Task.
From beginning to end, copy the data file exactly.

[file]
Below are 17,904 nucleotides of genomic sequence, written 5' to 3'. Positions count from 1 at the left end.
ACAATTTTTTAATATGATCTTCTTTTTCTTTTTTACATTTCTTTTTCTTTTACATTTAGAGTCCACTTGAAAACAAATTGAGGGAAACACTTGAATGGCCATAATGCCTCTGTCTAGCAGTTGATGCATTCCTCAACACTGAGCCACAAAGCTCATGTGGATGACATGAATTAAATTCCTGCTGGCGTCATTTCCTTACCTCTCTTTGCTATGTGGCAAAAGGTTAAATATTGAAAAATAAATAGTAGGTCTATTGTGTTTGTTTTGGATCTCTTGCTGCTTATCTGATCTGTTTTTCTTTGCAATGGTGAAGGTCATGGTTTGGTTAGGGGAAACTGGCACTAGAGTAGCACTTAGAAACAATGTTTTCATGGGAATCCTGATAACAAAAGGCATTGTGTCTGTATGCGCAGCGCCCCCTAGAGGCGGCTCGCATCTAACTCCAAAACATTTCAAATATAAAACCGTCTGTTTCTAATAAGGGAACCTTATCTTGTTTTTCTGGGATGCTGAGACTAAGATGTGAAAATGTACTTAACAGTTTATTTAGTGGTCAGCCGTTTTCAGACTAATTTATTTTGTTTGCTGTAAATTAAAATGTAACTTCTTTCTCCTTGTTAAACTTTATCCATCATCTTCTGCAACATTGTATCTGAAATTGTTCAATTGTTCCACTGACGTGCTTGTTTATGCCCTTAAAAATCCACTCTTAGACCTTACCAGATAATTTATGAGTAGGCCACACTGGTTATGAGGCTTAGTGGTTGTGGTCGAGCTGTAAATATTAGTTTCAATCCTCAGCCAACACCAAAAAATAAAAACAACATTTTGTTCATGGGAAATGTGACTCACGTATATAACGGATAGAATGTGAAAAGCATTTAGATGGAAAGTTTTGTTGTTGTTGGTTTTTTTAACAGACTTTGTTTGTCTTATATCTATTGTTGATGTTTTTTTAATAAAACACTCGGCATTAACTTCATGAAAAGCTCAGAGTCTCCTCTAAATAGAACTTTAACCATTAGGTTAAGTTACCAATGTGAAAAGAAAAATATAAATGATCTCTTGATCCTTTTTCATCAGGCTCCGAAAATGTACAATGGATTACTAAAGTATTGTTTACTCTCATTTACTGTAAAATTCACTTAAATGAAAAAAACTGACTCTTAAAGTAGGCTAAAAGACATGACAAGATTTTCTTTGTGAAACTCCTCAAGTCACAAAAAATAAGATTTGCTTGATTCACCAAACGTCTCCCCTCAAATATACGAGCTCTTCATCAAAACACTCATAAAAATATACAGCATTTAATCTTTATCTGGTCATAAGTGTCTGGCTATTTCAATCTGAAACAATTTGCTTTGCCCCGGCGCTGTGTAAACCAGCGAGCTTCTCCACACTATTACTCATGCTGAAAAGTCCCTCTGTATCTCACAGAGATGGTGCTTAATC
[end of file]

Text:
Below are 17,904 nucleotides of genomic sequence, written 5' to 3'. Positions count from 1 at the left end.
ACAATTTTTTAATATGATCTTCTTTTTCTTTTTTACATTTCTTTTTCTTTTACATTTAGAGTCCACTTGAAAACAAATTGAGGGAAACACTTGAATGGCCATAATGCCTCTGTCTAGCAGTTGATGCATTCCTCAACACTGAGCCACAAAGCTCATGTGGATGACATGAATTAAATTCCTGCTGGCGTCATTTCCTTACCTCTCTTTGCTATGTGGCAAAAGGTTAAATATTGAAAAATAAATAGTAGGTCTATTGTGTTTGTTTTGGATCTCTTGCTGCTTATCTGATCTGTTTTTCTTTGCAATGGTGAAGGTCATGGTTTGGTTAGGGGAAACTGGCACTAGAGTAGCACTTAGAAACAATGTTTTCATGGGAATCCTGATAACAAAAGGCATTGTGTCTGTATGCGCAGCGCCCCCTAGAGGCGGCTCGCATCTAACTCCAAAACATTTCAAATATAAAACCGTCTGTTTCTAATAAGGGAACCTTATCTTGTTTTTCTGGGATGCTGAGACTAAGATGTGAAAATGTACTTAACAGTTTATTTAGTGGTCAGCCGTTTTCAGACTAATTTATTTTGTTTGCTGTAAATTAAAATGTAACTTCTTTCTCCTTGTTAAACTTTATCCATCATCTTCTGCAACATTGTATCTGAAATTGTTCAATTGTTCCACTGACGTGCTTGTTTATGCCCTTAAAAATCCACTCTTAGACCTTACCAGATAATTTATGAGTAGGCCACACTGGTTATGAGGCTTAGTGGTTGTGGTCGAGCTGTAAATATTAGTTTCAATCCTCAGCCAACACCAAAAAATAAAAACAACATTTTGTTCATGGGAAATGTGACTCACGTATATAACGGATAGAATGTGAAAAGCATTTAGATGGAAAGTTTTGTTGTTGTTGGTTTTTTTAACAGACTTTGTTTGTCTTATATCTATTGTTGATGTTTTTTTAATAAAACACTCGGCATTAACTTCATGAAAAGCTCAGAGTCTCCTCTAAATAGAACTTTAACCATTAGGTTAAGTTACCAATGTGAAAAGAAAAATATAAATGATCTCTTGATCCTTTTTCATCAGGCTCCGAAAATGTACAATGGATTACTAAAGTATTGTTTACTCTCATTTACTGTAAAATTCACTTAAATGAAAAAAACTGACTCTTAAAGTAGGCTAAAAGACATGACAAGATTTTCTTTGTGAAACTCCTCAAGTCACAAAAAATAAGATTTGCTTGATTCACCAAACGTCTCCCCTCAAATATACGAGCTCTTCATCAAAACACTCATAAAAATATACAGCATTTAATCTTTATCTGGTCATAAGTGTCTGGCTATTTCAATCTGAAACAATTTGCTTTGCCCCGGCGCTGTGTAAACCAGCGAGCTTCTCCACACTATTACTCATGCTGAAAAGTCCCTCTGTATCTCACAGAGATGGTGCTTAATC